A quake which shook the Kapiti, Manawatu regions has been confirmed as another slow-slip, or silent, earthquake GNS says.
It joins the earlier large slow-slip quake deep below the earth's surface under Hawke's Bay and Gisborne which moved GPS stations 2-3cm.
On its blog, a GNS science spokesperson said the slow-slip events occur below the earth's surface where the Pacific Plate meets the Australian Plate, along the Hikurangi Subduction Zone.
"The Kapiti-Manawatu slow-slip event has involved movement across the Hikurangi subduction zone plate boundary of between 5-7cm, equivalent to a magnitude 6.8 earthquake in the last two weeks.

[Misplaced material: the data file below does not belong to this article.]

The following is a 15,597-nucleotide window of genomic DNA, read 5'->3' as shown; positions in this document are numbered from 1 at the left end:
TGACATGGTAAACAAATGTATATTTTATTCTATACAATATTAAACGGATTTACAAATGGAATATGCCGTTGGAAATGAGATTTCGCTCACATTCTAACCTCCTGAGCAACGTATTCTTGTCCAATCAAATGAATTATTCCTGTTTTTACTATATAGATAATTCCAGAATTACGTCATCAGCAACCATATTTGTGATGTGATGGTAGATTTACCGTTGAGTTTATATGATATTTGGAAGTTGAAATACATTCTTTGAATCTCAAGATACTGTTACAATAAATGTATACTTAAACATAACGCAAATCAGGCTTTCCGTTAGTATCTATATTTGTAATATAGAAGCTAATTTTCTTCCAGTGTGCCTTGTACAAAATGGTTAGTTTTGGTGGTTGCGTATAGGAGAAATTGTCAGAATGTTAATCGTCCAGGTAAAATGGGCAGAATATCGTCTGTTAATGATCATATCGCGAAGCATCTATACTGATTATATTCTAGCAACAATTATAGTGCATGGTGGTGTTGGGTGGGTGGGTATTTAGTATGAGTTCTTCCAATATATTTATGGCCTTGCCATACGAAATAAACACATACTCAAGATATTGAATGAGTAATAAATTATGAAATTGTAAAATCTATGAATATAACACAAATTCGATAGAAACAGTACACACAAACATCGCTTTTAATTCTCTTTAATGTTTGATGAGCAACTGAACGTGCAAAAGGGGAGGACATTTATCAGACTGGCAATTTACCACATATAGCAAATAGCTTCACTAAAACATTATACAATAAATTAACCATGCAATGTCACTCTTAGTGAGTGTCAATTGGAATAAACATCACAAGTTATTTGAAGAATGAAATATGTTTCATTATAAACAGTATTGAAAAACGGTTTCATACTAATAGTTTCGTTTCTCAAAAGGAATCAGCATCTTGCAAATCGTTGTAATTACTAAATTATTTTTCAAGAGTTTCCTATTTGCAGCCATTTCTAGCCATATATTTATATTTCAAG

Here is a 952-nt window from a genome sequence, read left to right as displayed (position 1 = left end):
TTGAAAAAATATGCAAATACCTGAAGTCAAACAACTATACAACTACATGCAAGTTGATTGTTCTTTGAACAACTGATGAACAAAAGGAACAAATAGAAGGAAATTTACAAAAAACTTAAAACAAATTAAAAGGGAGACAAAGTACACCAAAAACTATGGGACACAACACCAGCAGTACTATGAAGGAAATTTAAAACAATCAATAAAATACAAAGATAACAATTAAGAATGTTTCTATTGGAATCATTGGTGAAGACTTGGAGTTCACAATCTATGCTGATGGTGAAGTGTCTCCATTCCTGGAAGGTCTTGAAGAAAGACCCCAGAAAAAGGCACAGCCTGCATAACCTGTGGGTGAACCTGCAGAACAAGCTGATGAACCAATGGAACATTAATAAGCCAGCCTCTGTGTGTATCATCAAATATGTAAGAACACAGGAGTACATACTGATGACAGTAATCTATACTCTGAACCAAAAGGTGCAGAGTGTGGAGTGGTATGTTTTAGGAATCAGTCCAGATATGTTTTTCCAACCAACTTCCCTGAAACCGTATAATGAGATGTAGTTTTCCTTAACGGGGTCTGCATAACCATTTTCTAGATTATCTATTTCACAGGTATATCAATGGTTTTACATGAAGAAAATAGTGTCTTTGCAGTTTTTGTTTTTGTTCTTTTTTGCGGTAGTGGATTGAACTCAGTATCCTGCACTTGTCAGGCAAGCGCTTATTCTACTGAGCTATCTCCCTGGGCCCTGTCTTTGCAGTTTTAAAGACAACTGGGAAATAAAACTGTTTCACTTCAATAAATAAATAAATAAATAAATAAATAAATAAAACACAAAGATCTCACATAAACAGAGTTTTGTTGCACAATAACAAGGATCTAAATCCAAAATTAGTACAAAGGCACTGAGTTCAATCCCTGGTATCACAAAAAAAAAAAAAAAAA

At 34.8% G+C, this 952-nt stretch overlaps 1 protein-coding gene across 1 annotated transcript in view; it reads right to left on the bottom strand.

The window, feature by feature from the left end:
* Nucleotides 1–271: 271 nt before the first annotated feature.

"The Gisborne-Hawke's Bay event has involved slip across the plate boundary up to about 15cm, equivalent to a magnitude 7.2 earthquake.
"The GPS data suggest that the Gisborne-Hawkes Bay slow slip event appears to be tapering off in the last day or two."
The spokesperson said although it has recorded multiple slow-slip events in all of these regions previously since they were first discovered in early 2002, they have never detected slow-slip simultaneously in multiple regions.
"We have also never monitored slow-slip following a central New Zealand earthquake as big as the M7.8, so this could be typical bahaviour in the aftermath of such a large earthquake.
"We are continuing to monitor the event closely as it unfolds, and we will provide regular updates."